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What is Plombage?

Plombage is a treatment which was used for tuberculosis in the 1930s through the 1950s. With the advent of antibiotic drugs to treat patients with tuberculosis, plombage was abandoned as a method of treatment. Since it could cause considerable complications for the patient, this was probably for the best, although doctors noted some positive outcomes as a result of this treatment. Medical journals contain a number of accounts of patients 50 years or more post-plombage who developed cancers, infections, and other problems as a direct result of the treatment.

This treatment approach was part of a technique known as collapse therapy. Physicians theorized that the lesions caused by tuberculosis never got a chance to heal because the lung was constantly working. They thought that collapsing the upper lobe of the lung would give it a chance to rest, thus allowing the lesions to heal. Initially collapse therapy was done by forcing air into the pleural space surrounding the lung to force the lobe to collapse, but this required periodic reinjections of air.

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In plombage, the lobe was collapsed and then a material such as wax, lucite balls, or plastic balls was placed to hold the lobe in a collapsed state. Sometimes referred to as “ping pong ball plombage,” the technique sometimes resulted in complications such as fistula, infection, and hemorrhage. These complications paled when compared with the long term complications of plombage. In the 1990s and 2000s, patients who had received plombage therapy presented with cancers and severe infections which were linked to the materials still inside their chests.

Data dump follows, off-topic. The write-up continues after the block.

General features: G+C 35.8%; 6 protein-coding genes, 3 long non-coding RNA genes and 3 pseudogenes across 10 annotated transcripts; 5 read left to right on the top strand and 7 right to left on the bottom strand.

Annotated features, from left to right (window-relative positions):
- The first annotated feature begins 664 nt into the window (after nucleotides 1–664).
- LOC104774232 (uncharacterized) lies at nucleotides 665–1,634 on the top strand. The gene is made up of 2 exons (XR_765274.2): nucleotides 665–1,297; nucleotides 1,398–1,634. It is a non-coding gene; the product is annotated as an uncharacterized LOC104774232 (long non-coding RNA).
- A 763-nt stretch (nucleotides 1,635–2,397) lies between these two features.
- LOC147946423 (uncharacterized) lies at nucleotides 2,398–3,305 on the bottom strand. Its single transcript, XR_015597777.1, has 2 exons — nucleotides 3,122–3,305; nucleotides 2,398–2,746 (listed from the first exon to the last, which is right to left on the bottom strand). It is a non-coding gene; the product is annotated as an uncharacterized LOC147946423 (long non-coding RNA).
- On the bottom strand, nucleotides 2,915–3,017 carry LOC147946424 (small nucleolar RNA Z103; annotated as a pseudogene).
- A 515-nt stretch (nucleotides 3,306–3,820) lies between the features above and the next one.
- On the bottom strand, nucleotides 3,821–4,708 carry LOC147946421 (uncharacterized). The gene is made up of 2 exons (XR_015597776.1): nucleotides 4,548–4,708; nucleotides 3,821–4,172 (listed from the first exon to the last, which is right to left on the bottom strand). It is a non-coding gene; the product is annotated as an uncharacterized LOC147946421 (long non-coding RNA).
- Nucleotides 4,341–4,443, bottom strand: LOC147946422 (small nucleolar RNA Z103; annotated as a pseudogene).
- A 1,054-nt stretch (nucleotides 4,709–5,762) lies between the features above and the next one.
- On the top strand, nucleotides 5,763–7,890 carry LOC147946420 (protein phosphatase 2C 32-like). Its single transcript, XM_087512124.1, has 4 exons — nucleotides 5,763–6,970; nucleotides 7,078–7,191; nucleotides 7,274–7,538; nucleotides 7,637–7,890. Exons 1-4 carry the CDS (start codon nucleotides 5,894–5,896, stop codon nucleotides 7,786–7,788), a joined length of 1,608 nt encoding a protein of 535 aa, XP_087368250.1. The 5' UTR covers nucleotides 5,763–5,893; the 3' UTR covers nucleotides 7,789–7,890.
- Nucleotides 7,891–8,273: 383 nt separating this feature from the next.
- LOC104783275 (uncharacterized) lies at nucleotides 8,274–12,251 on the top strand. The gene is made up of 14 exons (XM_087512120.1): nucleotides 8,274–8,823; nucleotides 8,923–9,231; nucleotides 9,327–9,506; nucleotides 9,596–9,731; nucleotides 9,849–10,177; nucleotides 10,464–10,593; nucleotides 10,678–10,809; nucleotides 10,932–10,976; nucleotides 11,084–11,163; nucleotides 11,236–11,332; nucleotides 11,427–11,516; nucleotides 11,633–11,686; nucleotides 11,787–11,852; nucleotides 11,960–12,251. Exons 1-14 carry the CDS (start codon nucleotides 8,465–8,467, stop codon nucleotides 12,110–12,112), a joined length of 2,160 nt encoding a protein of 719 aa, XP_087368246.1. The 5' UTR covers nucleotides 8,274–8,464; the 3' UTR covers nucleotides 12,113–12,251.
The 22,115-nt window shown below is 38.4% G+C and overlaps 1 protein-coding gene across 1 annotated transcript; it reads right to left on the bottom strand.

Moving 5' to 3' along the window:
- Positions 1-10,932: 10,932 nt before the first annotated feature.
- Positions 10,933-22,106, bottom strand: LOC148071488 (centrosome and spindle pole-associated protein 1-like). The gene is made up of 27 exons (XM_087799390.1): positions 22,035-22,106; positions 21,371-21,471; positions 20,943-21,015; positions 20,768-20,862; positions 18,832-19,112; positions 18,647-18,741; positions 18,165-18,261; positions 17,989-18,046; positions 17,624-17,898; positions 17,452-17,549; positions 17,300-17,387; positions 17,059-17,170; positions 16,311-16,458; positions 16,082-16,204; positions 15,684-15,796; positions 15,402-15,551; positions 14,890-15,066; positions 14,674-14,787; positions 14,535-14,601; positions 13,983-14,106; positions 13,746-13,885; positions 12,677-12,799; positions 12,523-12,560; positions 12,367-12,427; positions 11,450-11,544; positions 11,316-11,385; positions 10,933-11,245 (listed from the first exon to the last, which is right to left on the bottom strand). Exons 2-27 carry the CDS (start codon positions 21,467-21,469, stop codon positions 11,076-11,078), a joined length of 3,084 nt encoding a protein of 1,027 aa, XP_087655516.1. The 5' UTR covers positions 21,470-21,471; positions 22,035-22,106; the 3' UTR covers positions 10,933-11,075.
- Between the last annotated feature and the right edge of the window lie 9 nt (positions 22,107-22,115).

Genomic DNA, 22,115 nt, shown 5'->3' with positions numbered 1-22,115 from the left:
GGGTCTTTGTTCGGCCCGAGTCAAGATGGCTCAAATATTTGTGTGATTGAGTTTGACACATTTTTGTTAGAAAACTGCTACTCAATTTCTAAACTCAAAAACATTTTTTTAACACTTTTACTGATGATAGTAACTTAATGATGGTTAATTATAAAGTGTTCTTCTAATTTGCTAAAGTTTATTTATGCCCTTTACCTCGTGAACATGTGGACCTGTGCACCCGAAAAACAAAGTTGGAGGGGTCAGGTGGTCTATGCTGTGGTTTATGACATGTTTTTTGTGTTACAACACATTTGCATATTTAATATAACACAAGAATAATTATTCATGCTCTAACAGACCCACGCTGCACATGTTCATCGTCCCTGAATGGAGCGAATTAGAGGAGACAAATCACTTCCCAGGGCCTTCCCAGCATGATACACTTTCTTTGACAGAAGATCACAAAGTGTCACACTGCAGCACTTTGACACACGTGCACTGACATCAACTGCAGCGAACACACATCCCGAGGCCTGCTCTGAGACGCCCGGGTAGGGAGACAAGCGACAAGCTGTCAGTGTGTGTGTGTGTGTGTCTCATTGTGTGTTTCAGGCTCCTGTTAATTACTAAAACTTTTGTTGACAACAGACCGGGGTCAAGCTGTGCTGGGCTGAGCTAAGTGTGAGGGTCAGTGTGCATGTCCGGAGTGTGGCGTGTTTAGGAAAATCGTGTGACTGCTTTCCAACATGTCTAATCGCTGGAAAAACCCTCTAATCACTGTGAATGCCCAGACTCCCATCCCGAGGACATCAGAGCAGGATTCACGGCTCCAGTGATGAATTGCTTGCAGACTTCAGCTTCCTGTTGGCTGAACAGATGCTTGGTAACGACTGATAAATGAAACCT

Medical journals from the heyday of plombage document the various techniques used and their outcomes. Doctors reported positive results from collapse therapy, which encouraged other doctors to pick up this surgical treatment for tuberculosis for their own patients. However, once antituberculosis drugs were introduced, doctors had a much less invasive method for treating this disease, and plombage quickly fell out of favor.

After the therapy fell into disuse, radiologists were most likely to encounter it, in the form of ghostly shapes on radiology films caused by the objects used to keep the lung collapsed, and in fact such films were sometimes used as medical or diagnostic puzzles for medical students to provide them with examples of the types of things they might encounter in the practice of medicine. Tuberculosis continues to be a threat and several drug resistant forms have arisen around the world, complicating the drug therapies which once showed such promise. Researchers in drug development and tuberculosis treatment rarely stay ahead of this disease for long.

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